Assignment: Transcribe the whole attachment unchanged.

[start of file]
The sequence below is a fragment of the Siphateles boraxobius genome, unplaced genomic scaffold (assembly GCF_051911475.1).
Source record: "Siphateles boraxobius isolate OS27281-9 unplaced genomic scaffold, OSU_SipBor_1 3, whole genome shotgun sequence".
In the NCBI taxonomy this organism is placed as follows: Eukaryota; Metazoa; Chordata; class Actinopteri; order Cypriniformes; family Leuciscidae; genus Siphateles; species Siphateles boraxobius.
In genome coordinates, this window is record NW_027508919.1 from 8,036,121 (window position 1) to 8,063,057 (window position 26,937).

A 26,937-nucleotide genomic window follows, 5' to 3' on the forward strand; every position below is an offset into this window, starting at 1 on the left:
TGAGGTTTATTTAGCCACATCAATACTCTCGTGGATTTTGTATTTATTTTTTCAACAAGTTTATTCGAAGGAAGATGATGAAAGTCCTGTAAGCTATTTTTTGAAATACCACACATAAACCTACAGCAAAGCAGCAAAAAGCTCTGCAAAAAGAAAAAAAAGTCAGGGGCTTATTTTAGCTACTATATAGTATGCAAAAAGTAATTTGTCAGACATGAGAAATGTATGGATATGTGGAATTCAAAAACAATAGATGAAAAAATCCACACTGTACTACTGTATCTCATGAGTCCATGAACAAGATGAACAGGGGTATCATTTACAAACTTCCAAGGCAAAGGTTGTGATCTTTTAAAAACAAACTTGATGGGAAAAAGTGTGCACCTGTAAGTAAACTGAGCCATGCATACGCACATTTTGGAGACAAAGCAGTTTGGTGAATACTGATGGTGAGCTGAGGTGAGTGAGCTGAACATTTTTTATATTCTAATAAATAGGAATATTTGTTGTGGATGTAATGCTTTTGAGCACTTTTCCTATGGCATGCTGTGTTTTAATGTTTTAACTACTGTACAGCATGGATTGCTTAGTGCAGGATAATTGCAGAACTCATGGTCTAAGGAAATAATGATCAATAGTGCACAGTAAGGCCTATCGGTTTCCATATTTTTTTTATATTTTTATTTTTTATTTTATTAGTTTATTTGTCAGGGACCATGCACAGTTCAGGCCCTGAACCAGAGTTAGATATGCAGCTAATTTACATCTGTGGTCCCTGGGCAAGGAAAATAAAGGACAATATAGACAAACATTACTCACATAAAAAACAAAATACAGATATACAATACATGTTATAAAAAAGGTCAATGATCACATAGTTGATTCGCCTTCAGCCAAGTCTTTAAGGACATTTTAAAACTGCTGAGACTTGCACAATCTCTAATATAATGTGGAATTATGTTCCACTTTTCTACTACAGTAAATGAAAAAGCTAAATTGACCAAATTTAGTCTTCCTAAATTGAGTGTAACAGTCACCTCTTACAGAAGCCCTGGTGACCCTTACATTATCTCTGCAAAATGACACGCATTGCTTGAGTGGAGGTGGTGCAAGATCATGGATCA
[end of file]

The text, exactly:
The sequence below is a fragment of the Siphateles boraxobius genome, unplaced genomic scaffold (assembly GCF_051911475.1).
Source record: "Siphateles boraxobius isolate OS27281-9 unplaced genomic scaffold, OSU_SipBor_1 3, whole genome shotgun sequence".
In the NCBI taxonomy this organism is placed as follows: Eukaryota; Metazoa; Chordata; class Actinopteri; order Cypriniformes; family Leuciscidae; genus Siphateles; species Siphateles boraxobius.
In genome coordinates, this window is record NW_027508919.1 from 8,036,121 (window position 1) to 8,063,057 (window position 26,937).

A 26,937-nucleotide genomic window follows, 5' to 3' on the forward strand; every position below is an offset into this window, starting at 1 on the left:
TGAGGTTTATTTAGCCACATCAATACTCTCGTGGATTTTGTATTTATTTTTTCAACAAGTTTATTCGAAGGAAGATGATGAAAGTCCTGTAAGCTATTTTTTGAAATACCACACATAAACCTACAGCAAAGCAGCAAAAAGCTCTGCAAAAAGAAAAAAAAGTCAGGGGCTTATTTTAGCTACTATATAGTATGCAAAAAGTAATTTGTCAGACATGAGAAATGTATGGATATGTGGAATTCAAAAACAATAGATGAAAAAATCCACACTGTACTACTGTATCTCATGAGTCCATGAACAAGATGAACAGGGGTATCATTTACAAACTTCCAAGGCAAAGGTTGTGATCTTTTAAAAACAAACTTGATGGGAAAAAGTGTGCACCTGTAAGTAAACTGAGCCATGCATACGCACATTTTGGAGACAAAGCAGTTTGGTGAATACTGATGGTGAGCTGAGGTGAGTGAGCTGAACATTTTTTATATTCTAATAAATAGGAATATTTGTTGTGGATGTAATGCTTTTGAGCACTTTTCCTATGGCATGCTGTGTTTTAATGTTTTAACTACTGTACAGCATGGATTGCTTAGTGCAGGATAATTGCAGAACTCATGGTCTAAGGAAATAATGATCAATAGTGCACAGTAAGGCCTATCGGTTTCCATATTTTTTTTATATTTTTATTTTTTATTTTATTAGTTTATTTGTCAGGGACCATGCACAGTTCAGGCCCTGAACCAGAGTTAGATATGCAGCTAATTTACATCTGTGGTCCCTGGGCAAGGAAAATAAAGGACAATATAGACAAACATTACTCACATAAAAAACAAAATACAGATATACAATACATGTTATAAAAAAGGTCAATGATCACATAGTTGATTCGCCTTCAGCCAAGTCTTTAAGGACATTTTAAAACTGCTGAGACTTGCACAATCTCTAATATAATGTGGAATTATGTTCCACTTTTCTACTACAGTAAATGAAAAAGCTAAATTGACCAAATTTAGTCTTCCTAAATTGAGTGTAACAGTCACCTCTTACAGAAGCCCTGGTGACCCTTACATTATCTCTGCAAAATGACACGCATTGCTTGAGTGGAGGTGGTGCAAGATCATGGATCA